Monday, 19 October 2020

What is the first domino for you?

She says that she's tried to exercise on her own, but she can't get motivated to do it, so she hires you to help her get back in shape and feel better in herself. At her consultation, you find out that for the last two years she's hardly slept, and that she's been feeling very low emotionally. It takes her until midday every day to feel like she has enough energy to take on the day. She had very little appetite, so she's only been having some soup at lunch time and then a small sandwich in the evening . When you sit down to plan out her nutrition and training, you have the goal of helping her to increase her energy, lose her excess weight and feel better, so you write out her diet, rich in healthy and nutritious food, you plan in three meals per day, and you create a gym-based training programme for her to follow three times a week. You provide your client with her nutrition plan and get started with her training. At the end of week one, your client tells you that she can't cope with all the food, she's even more exhausted than when she started, and she is going to have to reconsider her options. Because of your lack of understanding around hormones and stress, you wouldn't have linked everything that she was saying to you at her consultation. Remember, she highlighted that she had zero appetite, she hardly slept for a year, and that she was very emotional. Armed with these red flags, the better option would have been to take your time, to listen more when she told you what she could do and ease her in slowly. Plan to Overcome Obstacles Socratic questioning to evaluate automatic thoughts; Ask son for help in finding job opportunities online Step 3: Go on interviews. Potential Obstacles Automatic thoughts: I'll make a bad impression; I'll mess it up Plan to Overcome Obstacles Work on making good eye contact; Sample plan for a specific goal.

OPTIMISM, HOPEFULNESS, SATISFACTION, ENCOURAGED, RELIF. NEUTRAL, EQUILIBRIUM. PESSIMISM, DISCOURAGED, DISAPPOINTMENT, FED UP, WORRY. HATE, RAGE, ANGER, JEALOUSY, REVENGE, DOUBT, FRUSTRATION, BLAME. FEAR, GREIF, DESPAIR, DEPRESSION, POWERLESSNESS, GUILT, UNWORTHINESS Or an easier way is to say there are three states of being: The Buddha inspired us to conquer ourselves and our natures by keeping our minds in the present moment and teaching us how to live in a compassionate, wise, joyful and noble manner. He wanted us to create happiness all around us, in every aspect and avenue of our lives and found a way to do so and hoped that by teaching it to others, we could achieve the same liberation. He knew that by having the right view a person could be freed from the realms of suffering and taught us a path in which we could do so, a way for us to gain a bright and radiant mind. Many people think the Buddha just wanted us to be happy and content with nothing, and the fact is he did want us to be satisfied and content with nothing, but not with an added caption or else you're not a good Buddhist! For most of us, the answer is at work. Being ready at work is like being ready at home. You need a kit and a plan. WORKPLACE EMERGENCY KIT For your kit, you have two options. Carry your Get Home Bag in and out of work every day or stash some supplies in a desk drawer, cubby or locker. At the very minimum an office emergency kit should include protein bars, water, a flashlight, N95 masks, a first aid kit (if your workplace doesn't already have one), an emergency radio, and a sturdy pair of walking shoes. EMERGENCY PLAN AT WORK If you remember, the first part of making a plan is to do your research. Do you know what disaster risks your workplace faces?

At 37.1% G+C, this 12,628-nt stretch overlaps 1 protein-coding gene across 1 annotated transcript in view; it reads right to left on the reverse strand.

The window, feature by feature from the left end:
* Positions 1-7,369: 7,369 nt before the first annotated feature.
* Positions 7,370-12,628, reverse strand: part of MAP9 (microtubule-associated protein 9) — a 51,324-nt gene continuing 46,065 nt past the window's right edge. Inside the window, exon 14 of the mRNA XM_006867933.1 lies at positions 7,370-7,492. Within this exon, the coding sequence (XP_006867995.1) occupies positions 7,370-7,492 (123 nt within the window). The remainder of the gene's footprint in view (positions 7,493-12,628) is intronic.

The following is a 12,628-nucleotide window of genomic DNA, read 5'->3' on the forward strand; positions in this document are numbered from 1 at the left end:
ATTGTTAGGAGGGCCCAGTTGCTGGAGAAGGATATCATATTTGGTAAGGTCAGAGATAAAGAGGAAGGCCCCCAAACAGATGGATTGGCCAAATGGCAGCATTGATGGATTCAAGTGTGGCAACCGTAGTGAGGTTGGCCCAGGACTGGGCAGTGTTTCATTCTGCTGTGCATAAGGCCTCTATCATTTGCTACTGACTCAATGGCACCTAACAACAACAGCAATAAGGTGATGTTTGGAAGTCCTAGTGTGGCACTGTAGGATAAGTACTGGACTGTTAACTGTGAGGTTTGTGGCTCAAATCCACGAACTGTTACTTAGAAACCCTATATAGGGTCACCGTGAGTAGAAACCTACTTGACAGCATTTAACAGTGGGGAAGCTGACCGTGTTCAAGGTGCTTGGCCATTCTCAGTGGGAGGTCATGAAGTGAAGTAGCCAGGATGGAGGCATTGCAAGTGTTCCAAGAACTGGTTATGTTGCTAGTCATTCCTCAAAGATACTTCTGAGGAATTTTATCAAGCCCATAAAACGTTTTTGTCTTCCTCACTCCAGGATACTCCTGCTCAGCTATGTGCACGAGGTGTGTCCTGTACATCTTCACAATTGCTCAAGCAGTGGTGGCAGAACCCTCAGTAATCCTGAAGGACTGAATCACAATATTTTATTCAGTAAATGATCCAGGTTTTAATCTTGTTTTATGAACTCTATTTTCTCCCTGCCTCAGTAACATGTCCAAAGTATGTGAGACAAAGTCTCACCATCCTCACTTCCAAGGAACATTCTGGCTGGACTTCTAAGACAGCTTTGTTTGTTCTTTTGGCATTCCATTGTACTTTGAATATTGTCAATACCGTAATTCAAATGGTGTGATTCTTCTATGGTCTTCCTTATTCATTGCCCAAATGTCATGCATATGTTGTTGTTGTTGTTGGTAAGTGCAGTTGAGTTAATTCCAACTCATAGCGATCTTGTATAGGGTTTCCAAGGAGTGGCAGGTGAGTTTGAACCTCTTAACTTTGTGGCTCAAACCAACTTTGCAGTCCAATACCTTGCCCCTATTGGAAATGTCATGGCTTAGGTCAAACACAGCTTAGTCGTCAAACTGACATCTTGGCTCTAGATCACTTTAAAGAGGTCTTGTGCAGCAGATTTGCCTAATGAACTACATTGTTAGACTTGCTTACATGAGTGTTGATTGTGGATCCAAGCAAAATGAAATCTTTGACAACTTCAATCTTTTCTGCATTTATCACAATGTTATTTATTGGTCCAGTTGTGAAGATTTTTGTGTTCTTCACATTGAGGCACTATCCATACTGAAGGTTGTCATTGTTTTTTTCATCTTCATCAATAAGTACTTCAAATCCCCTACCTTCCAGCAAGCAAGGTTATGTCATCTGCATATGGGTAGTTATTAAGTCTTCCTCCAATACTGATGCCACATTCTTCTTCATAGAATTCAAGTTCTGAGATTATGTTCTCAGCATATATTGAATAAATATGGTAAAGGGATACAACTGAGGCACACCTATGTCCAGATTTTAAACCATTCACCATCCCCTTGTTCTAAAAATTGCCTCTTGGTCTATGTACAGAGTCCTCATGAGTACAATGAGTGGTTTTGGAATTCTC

It would have been a great idea to learn more about her lifestyle and sleep patterns, and to help her develop some new habits. It's likely that, her emotional state will come from being exhausted and not sleeping, so addressing sleep and lifestyle would have been a valuable first step for her. As soon as she starts to sleep more, she will have more energy; While this might be a slightly longer road to take, you will end up building a stronger relationship with your client, she'll stay with you a lot longer, and it's a lot likelier that she'll achieve results. Everything that I've explained above is lifestyle advice, and I was able to give it because I had a deeper understanding of hormones and how they impact our day-to-day function. I did not treat or diagnose any symptoms, but - just like with nutrition - when you have a deeper understanding of your clients you are able to adopt a more tailored approach to creating their programming. Here's another example of how hormonal imbalances can affect body composition - this time, in muscle building. Back in 2008, I was at the start of my competitive bodybuilding journey, and I was doing all I could to add more muscle to my frame. I was slowly increasing my calories and training as hard as I could. No matter what I did, my strength wasn't going up, my weight wasn't moving (but I was gaining body fat), and I was exhausted after every training session. PLANNING INDIVIDUAL SESSIONS When planning a session, remember that the way people get better is by making small changes in their thinking and behavior every day. Before and during a session, ask yourself questions to formulate an overall plan for the session and to guide you as you conduct the therapy session. At the most general level, ask yourself: What am I trying to accomplish, and how can I do so most efficiently? Experienced therapists automatically reflect on many specific issues. If you're a novice therapist, the following list may look daunting. But it's useful to read it now and review it periodically, especially just before sessions. It will help you make better decisions about how to proceed within the session. Consciously contemplating the questions during a session would undoubtedly interfere with the therapeutic process.